Dry Mouth: Is It Sjögren’s?
When it comes to dry mouth, medications – and not Sjogren's syndrome – are often the culprit.
While dry mouth is a hallmark of Sjögren’s syndrome, not all oral dryness results from Sjögren’s. That's one factor that makes it difficult to diagnoses Sjogren's – and all too easy to misdiagnose it
Any problem that affects the salivary glands can cause dry mouth as can any disease or injury affecting the area of the brain that controls salivation. Lifestyle factors, such as smoking and chewing tobacco can also cause dry mouth. However, the most common cause is medications you take for other conditions.
Your doctor can perform tests to determine the cause of dry mouth, but if you take one of the following medications, ask your doctor if it might be causing or at least worsening your dry-mouth condition.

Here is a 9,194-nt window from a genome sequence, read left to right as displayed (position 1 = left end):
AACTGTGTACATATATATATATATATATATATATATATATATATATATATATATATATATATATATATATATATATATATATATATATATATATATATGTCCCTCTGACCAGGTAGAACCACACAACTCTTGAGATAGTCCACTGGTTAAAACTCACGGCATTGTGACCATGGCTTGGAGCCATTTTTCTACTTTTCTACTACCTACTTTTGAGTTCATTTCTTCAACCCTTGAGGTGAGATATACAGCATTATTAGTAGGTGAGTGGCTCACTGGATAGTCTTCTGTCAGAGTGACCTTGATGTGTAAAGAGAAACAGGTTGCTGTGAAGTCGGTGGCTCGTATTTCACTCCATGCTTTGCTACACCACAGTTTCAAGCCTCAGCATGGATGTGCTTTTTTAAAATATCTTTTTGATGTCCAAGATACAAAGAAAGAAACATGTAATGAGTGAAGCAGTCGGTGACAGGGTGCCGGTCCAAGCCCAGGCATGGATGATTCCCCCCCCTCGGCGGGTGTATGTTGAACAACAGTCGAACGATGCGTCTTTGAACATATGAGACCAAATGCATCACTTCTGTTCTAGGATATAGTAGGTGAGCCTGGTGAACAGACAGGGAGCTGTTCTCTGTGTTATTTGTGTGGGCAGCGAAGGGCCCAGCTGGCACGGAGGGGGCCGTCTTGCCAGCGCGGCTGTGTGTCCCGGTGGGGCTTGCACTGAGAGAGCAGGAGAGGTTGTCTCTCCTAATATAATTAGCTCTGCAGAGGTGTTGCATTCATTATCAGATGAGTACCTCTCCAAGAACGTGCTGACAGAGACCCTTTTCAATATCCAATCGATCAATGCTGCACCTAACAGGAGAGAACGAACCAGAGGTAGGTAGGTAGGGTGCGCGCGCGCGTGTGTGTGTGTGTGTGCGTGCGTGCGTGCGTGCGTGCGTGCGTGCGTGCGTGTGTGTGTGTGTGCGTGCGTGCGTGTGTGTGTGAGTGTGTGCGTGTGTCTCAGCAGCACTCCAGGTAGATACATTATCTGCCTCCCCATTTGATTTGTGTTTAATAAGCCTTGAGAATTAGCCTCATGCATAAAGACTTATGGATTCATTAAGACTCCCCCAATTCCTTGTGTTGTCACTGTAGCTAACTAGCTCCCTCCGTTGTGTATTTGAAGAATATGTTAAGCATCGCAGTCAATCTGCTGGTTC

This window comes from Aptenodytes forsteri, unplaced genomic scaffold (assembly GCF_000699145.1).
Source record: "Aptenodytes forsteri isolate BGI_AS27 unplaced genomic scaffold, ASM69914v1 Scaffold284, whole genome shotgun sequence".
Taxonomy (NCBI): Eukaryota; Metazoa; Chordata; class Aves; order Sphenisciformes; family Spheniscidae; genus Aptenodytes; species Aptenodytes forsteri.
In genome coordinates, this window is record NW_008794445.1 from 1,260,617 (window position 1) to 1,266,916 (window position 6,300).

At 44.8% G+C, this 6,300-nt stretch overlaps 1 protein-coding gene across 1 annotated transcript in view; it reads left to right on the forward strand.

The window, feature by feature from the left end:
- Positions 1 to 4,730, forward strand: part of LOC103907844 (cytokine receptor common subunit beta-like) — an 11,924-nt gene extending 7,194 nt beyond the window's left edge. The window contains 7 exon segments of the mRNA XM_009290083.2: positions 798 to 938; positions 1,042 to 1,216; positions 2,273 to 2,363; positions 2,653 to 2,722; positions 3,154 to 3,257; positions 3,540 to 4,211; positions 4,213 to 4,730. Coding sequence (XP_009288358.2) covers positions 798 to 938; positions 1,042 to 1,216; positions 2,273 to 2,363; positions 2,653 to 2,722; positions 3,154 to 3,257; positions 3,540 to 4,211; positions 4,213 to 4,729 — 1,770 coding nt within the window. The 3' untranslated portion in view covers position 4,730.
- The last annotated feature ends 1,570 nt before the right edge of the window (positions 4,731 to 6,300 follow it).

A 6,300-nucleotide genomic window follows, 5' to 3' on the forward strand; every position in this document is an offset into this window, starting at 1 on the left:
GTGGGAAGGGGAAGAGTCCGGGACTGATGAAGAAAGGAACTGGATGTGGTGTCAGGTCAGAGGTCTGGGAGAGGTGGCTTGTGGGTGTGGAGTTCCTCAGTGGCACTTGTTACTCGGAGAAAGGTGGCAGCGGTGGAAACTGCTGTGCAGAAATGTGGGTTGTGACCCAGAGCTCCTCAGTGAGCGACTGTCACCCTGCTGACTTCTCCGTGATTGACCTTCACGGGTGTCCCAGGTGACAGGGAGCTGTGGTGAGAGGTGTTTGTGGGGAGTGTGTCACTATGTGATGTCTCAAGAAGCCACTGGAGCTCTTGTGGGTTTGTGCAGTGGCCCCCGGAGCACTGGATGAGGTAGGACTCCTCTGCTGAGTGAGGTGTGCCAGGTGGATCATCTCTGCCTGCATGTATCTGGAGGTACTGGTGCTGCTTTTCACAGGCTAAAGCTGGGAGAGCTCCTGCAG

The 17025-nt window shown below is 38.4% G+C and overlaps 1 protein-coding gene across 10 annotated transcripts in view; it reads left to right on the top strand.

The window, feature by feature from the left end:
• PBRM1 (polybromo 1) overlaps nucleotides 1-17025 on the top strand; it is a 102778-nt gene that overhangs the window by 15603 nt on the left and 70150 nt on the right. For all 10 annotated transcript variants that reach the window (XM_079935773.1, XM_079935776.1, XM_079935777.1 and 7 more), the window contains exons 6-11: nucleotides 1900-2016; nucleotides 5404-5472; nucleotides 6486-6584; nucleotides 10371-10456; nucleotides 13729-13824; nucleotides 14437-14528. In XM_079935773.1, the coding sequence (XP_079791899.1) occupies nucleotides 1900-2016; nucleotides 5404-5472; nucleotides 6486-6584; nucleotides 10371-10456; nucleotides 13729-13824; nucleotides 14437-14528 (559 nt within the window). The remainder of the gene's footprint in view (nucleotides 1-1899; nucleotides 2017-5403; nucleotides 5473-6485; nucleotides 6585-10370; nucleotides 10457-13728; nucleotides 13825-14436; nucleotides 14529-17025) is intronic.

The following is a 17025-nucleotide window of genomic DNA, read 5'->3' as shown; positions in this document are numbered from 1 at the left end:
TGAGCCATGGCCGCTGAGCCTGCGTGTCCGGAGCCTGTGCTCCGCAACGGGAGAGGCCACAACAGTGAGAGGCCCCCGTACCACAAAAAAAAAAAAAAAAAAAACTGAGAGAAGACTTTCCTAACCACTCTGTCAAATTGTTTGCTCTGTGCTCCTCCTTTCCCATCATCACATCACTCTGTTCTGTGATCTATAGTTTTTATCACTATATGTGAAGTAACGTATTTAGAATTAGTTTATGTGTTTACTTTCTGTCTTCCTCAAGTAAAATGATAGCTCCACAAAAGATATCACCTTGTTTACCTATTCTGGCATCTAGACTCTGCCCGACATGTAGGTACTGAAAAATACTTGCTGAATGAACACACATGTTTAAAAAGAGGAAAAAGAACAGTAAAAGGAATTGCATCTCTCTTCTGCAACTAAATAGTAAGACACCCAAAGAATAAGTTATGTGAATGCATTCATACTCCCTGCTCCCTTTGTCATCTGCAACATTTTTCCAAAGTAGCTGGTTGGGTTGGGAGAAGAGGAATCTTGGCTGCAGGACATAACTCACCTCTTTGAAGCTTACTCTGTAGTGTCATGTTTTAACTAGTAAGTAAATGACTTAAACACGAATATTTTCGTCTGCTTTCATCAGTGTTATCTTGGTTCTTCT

- Blood pressure medications, including alpha adrenergic blockers such as clonidine (Catapres); beta adrenergic blockers such as propranolol (Inderal) and atenolol (Tenormin) and combined alpha, beta blockers such as labetalol (Normodyne, Trandate)
- Antidepressants including amitriptyline (Elavil), nortriptyline (Pamelor), desipramine (Norpramin), parnate (Tranylcypromine) and phenelzine (Nardil)
- Muscle relaxants, including cyclobenzaprine (Flexeril), methocarbamol (Robaxin) and baclofen (Lioresal)
- Urologic drugs such as oxybutynin (Ditropan), tolterodine (Detrol) and yohimbe (Procomil)
- Cardiac drugs including disopyramide phosphate (Norpace)
- The Parkinson’s medication carbidopa-levodopa (Sinemet)
- Decongestants and sleeping aids (many are over the counter) including chlorpheniramine maleate (Chlor-Trimeton), pseudoephedrine (Pseudofed), hydroxyzine (Atarax) and diphenhydramine (Benadryl).